Colombia: indigenous protest in capital

Some 1,700 indigenous people participated in a July 23-27 caravan to Bogota from Santander de Quilichao in the southwestern Colombian department of Cauca to demand peace, to call for popular unity and to oppose a “free trade” agreement (TLC, from its initials in Spanish) that the government of President Alvaro Uribe has signed with the US. Organized by the Regional Indigenous Council of Cauca (CRIC), the caravan included 25 buses with representatives of the Nasas, Coconucos, Totoroes, Siapidaras, Eperaras, Pastos, Embera Katios and Yanaconas. Security was provided by 300 guards armed only with traditional “rods of authority.” There were also four doctors, six nurses, a number of traditional doctors and three ambulances to handle any health problems along the way.

The caravan made stops in Cali, Armenia and Ibague. In Melgar municipality in Cauca the caravan met with Gustavo Moncayo, who has been carrying out a “walk for peace” to call for the release of his son, a soldier held by the rebel Revolutionary Armed Forces of Colombia (FARC). Two traditional doctors gave Moncayo a ritual bath, and the guards presented him with a rod of authority. On the evening of July 26 the caravan arrived at Bogota and was met by dozens of supporters, along with representatives of the mayor’s office. On July 27 the participants marched to the Plaza de Bolivar in downtown Bogota.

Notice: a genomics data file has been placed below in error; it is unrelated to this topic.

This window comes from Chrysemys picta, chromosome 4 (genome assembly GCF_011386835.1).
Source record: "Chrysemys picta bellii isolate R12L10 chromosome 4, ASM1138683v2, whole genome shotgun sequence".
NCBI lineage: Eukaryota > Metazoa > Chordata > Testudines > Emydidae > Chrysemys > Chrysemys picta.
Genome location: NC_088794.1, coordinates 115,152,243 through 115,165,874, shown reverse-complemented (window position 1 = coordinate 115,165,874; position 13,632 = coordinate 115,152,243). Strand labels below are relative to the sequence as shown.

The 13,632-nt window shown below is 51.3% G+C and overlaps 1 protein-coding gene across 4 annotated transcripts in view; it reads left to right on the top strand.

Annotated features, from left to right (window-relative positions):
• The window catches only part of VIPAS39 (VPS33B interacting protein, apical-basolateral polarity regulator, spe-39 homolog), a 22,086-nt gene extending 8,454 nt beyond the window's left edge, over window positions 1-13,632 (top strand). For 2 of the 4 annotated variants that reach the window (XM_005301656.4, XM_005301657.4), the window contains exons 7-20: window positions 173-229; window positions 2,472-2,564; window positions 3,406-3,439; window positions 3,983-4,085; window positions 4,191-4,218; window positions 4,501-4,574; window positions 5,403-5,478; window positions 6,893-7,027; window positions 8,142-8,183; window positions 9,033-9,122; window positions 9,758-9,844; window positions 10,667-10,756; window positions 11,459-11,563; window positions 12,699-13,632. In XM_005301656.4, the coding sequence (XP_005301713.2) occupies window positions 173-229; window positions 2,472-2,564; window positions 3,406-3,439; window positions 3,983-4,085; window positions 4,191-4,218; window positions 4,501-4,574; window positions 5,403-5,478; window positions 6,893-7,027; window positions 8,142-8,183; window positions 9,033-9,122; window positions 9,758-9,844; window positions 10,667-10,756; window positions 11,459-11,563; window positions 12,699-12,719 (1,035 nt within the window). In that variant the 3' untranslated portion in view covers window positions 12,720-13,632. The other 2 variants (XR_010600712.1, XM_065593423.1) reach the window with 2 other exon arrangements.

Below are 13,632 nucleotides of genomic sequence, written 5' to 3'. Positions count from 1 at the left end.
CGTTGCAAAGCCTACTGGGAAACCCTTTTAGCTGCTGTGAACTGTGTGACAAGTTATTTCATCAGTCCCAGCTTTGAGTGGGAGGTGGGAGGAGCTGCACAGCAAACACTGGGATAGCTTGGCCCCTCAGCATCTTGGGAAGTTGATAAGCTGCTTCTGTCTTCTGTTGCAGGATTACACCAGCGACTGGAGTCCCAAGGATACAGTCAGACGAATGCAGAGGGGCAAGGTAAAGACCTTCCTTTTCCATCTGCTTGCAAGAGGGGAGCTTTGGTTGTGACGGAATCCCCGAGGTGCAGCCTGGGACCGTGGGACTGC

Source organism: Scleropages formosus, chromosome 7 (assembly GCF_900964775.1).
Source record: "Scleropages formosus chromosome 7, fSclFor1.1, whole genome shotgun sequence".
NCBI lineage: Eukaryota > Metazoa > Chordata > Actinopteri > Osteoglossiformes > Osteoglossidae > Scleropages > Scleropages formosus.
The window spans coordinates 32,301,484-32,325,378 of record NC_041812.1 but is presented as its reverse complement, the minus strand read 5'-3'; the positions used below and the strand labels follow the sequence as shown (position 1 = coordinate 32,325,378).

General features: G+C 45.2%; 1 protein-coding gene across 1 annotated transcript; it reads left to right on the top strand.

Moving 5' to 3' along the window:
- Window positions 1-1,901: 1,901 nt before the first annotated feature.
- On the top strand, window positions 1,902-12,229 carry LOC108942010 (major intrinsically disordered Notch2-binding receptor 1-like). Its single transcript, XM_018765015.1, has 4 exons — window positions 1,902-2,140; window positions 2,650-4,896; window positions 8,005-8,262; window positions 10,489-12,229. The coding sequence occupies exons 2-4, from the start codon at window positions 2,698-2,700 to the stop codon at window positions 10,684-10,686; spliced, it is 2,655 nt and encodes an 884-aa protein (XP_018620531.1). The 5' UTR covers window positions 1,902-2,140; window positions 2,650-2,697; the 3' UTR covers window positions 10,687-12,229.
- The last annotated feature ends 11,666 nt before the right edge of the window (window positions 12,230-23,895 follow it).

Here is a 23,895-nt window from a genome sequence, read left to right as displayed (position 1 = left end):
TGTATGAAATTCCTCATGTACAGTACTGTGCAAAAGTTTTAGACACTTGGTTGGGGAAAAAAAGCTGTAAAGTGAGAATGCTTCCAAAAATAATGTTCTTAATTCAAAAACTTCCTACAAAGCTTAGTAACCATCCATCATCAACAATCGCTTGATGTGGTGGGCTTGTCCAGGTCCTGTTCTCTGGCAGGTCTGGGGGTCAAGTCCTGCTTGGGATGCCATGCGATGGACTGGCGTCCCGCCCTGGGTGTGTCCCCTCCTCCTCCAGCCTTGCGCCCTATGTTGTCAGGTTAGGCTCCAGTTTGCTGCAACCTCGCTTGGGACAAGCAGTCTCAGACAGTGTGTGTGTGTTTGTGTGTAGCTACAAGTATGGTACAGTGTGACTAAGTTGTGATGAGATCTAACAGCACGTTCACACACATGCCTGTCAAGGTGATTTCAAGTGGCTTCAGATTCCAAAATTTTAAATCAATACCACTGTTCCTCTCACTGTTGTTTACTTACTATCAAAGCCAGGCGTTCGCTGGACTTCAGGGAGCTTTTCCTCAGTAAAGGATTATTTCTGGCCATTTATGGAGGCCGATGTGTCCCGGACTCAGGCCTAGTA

Indigenous groups say they have been caught in a crossfire between the government, leftist rebels and right-wing paramiltaries. According to the CRIC, 584 indigenous people were murdered from 2002 to 2006 for political or social reasons, and the rate has been rising; the total number of such murders is 2,036 since 1974. A CRIC document said the march was meant “to find out what sort of independence people are referring to when they celebrate July 20 [Colombian Independence Day].” (El Tiempo, Cali, July 21; TeleSUR, July 23; Prensa Latina, July 23; Adital, July 25; Actualidad Etnica, Bogota, July 27; Univision, July 27 from AFP)

From Weekly News Update on the Americas, July 29

See our last posts on Colombia and the indigenous struggle.

  1. Displaced
    The arrival of the indigenous march to Bogotá was meant to coincide with an event held in the Plaza Bolívar to honor and raise awareness of Colombia’s estimated 3.8 million displaced people–many of them indigenous and Afro-Colombians. Large parts of the plaza were covered with dirt and traditional crops and plants from the countryside. It also had one makeshift shack (with actors) to highlight how most displaced people live when they arrive from the countryside. There was also a huge stage with speakers and music bands from around the country.